Newton’s apple tree
The tree in the garden of Isaac Newton’s home in Woolsthorpe, Lincolnshire. It’d be nice to think that it’s a descendant of the one from which the apple apochryphally fell on his head, prompting his musings about gravity.
One of my favourite cartoons shows the young Isaac rubbing the bump on his head and saying: “Now comes the hard part — getting a research grant to write it up.”
Quote of the Day
”All I’ve got against golf is that it takes you so far from the clubhouse.”
- Eric Linklater
(This for Ivan Morris, a talented golfer who is currently recovering from a bad fall.)
Musical alternative to the morning’s radio news
Alistair Anderson, Richard Thompson & Kathryn Tickell Link
If you’ve never heard the glorious sound of Northumbrian pipes before then this is your chance.
Long Read of the Day
Economics with a Moral Compass Link
Really long (13,700 words) but worth it. Transcript of a conversation between two Nobel laureates — Amaryta Sen, and Angus Deaton — and Tim Besley of LSE. It’s 13,700 words, so you need to make an appointment with yourself and get some coffee. But if you’re interested in the modern history of economics, or how the discipline got to be the way it is, this is just great.
Here, for example, is Sen remembering Joan Robinson, the great, imperious maverick of the Cambridge Economics Faculty:
I don’t know how to describe a person as other than “vigorously intolerant” when she told me, as my PhD supervisor, that “I have read the first chapter and a part of the second, and it’s the kind of thing that will be praised by established economists, and you will have no difficulty in getting your PhD.” At Cambridge, your supervisor is not one of your examiners, unlike in America. She said, “I’m not going to read the rest of your thesis.” I said, “But you’re supposed to say that the thesis is fit to be submitted for the PhD.” She said, “I will say it.” So I asked her, “On what basis?” “On the basis of what I have read already.”
The thesis had eight chapters, by the way. She said, “It’s good. Clearly, clearly, it’s good. Good in the way that these people understand it. But it’s not worthy of you. You have to promise me that someday you will come back to real economics.” I don’t know whether “vigorously” or not, but she was certainly intolerant of what I wanted to work on.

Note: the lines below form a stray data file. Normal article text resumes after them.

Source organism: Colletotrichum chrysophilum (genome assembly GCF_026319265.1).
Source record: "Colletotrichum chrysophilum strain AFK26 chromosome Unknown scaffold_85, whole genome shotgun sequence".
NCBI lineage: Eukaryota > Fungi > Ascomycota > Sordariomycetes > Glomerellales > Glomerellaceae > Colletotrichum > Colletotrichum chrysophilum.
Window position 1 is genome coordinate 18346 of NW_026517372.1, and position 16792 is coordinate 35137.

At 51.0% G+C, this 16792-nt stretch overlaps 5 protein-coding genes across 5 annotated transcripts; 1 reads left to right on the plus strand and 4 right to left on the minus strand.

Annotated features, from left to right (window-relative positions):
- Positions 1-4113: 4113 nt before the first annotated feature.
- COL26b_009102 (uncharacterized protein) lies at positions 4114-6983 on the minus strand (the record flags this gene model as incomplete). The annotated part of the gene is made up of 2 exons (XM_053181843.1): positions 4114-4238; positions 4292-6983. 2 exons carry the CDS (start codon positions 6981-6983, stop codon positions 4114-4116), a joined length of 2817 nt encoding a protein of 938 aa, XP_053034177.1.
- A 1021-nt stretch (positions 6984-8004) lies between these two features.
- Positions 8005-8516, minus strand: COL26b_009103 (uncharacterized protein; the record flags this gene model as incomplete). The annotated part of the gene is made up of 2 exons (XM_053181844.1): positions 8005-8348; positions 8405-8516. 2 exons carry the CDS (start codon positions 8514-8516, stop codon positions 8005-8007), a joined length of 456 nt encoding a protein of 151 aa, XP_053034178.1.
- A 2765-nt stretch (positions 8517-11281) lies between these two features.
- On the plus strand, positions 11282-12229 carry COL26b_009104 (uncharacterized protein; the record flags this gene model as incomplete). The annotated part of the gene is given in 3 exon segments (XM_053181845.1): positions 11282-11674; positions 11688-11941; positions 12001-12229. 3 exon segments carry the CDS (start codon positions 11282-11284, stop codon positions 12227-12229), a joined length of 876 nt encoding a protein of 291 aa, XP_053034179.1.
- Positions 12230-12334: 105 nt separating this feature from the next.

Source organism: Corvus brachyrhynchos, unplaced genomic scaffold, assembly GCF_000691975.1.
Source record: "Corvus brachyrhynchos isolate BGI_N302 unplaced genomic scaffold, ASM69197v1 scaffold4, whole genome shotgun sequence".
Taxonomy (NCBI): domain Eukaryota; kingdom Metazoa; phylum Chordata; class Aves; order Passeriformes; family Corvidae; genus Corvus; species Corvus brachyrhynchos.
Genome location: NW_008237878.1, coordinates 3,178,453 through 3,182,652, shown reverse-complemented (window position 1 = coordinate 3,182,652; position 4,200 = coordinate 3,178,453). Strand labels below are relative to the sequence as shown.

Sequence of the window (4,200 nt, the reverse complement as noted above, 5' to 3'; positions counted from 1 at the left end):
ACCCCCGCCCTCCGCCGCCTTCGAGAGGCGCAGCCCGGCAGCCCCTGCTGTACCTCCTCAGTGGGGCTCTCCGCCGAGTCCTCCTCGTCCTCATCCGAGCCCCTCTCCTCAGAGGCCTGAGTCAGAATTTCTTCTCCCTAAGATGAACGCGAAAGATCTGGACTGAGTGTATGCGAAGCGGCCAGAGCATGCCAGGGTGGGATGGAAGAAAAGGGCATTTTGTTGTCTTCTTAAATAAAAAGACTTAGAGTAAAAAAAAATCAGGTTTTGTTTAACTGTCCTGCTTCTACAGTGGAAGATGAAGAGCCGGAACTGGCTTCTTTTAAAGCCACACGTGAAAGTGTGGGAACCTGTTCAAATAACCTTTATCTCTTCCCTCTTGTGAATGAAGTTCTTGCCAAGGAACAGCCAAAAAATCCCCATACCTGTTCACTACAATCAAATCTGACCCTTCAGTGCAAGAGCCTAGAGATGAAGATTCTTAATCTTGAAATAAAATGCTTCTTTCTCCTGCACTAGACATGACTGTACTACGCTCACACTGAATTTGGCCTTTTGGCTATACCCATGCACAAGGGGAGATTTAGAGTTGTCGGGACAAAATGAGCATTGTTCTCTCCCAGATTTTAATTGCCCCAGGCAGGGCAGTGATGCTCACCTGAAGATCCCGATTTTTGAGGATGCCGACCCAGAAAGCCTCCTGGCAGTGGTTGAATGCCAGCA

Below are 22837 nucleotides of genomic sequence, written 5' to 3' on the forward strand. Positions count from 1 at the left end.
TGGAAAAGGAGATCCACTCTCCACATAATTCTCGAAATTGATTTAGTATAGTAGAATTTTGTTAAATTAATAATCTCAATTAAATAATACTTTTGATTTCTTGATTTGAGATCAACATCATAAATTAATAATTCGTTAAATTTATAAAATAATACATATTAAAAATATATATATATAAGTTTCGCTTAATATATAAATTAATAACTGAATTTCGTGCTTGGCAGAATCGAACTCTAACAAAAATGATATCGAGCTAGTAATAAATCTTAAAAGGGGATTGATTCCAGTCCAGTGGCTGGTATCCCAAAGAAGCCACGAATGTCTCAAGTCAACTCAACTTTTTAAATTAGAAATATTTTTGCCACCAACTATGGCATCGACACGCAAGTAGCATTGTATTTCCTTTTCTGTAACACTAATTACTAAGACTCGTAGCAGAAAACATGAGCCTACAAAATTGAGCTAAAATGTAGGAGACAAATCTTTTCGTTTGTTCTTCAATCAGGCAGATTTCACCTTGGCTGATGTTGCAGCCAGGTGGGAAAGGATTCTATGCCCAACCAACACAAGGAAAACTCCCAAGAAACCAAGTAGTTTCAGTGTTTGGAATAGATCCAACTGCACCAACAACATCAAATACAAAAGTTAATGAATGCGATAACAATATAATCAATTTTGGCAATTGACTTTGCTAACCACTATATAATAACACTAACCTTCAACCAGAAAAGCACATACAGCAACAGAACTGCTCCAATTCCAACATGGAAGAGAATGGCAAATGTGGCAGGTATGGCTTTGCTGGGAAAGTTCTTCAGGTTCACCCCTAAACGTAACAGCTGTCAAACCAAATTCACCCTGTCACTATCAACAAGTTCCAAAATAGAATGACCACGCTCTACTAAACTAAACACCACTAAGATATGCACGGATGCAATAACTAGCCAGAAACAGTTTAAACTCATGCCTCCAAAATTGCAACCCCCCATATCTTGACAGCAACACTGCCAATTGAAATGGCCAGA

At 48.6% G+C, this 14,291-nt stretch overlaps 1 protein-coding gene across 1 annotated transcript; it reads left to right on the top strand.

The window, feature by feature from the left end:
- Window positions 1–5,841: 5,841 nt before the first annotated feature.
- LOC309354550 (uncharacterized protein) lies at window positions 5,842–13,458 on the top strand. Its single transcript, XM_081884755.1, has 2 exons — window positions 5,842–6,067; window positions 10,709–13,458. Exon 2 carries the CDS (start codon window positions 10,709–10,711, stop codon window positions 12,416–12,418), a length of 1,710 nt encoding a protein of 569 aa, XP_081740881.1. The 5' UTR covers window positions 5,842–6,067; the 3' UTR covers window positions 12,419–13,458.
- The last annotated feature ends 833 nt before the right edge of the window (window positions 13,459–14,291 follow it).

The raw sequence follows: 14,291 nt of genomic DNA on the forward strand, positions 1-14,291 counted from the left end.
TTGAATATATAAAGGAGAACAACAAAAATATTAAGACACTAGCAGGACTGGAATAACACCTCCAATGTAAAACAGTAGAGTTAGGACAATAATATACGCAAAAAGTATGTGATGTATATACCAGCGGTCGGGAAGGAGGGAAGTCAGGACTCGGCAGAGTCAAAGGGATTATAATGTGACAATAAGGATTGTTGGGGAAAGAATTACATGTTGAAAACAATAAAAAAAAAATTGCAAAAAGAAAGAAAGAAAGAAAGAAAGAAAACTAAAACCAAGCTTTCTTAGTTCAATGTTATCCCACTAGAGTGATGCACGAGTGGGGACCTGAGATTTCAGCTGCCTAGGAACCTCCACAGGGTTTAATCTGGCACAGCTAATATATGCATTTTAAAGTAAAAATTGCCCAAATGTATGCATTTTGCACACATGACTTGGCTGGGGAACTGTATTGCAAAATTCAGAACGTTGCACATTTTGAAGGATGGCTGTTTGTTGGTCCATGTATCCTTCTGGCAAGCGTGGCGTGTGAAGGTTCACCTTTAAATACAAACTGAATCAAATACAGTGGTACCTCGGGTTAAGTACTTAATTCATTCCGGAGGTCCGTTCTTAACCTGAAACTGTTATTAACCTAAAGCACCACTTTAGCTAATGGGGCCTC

I had an odd relationship with her, but I liked her very much. She was very kind to me, took great interest even in my personal life. Later on, when my marriage with Nabaneeta broke up, she commanded me to come and see her, and told me that Nabaneeta and I should not go for a divorce. I didn’t say, “None of your business.” She said, “It’s a bad thing once you have children”—and we did have two children—“it’s very bad for the children.” In a sense, she was describing her own life, when she didn’t break up despite the distance between her and her husband. I knew that she never wanted anything other than the best thing for me, as she understood it.
To predict government policy, listen to Boris and wait for the opposite
John Crace on Boris Johnson’s incapacity.
At one time Crace seemed to fit perfectly the mould of the Parliamentary sketch-writer: witty, irreverent, observant of petty but revealing detail, etc. He’s still all of those things, but his observation of Boris Johnson’s manifest unsuitability as Prime Minister has been so devastatingly accurate that we no longer laugh. This is way beyond a joke.
It’s now becoming easier and easier to predict government policy. Just listen to what the prime minister said in the morning and the opposite is likely to be true come the middle of the afternoon. It’s almost like clockwork – the government does what most reasonable people would have done several weeks earlier.
At every stage in the coronavirus pandemic, the government has been hopelessly behind the curve. From being late to lockdown in March while the Cheltenham festival and Carrie Symonds’s baby shower went ahead. From ignoring the Sage advice in September for a second national lockdown and being forced into one in November by both Keir Starmer and the rapidly rising rates of infection. From announcing a five-day Christmas free-for-all in early December – everyone knew Covid liked to take time off over the holiday period – which he then had to cancel after everyone had already made their plans.
During the biggest national health crisis in 100 years, it’s just our luck to have Johnson in charge. A man pathologically unable to make the right calls at the right time. The prime minister is a narcissistic charlatan. The Great Dick Faker. Someone who can’t bear to be the bearer of bad news or to be proved wrong by people who disagree with him. So he stubbornly ignores the evidence until he becomes overwhelmed by it and public opinion has turned against him. He isn’t just a liability as a leader, his indecision has cost lives. His hubris will only cost him his job.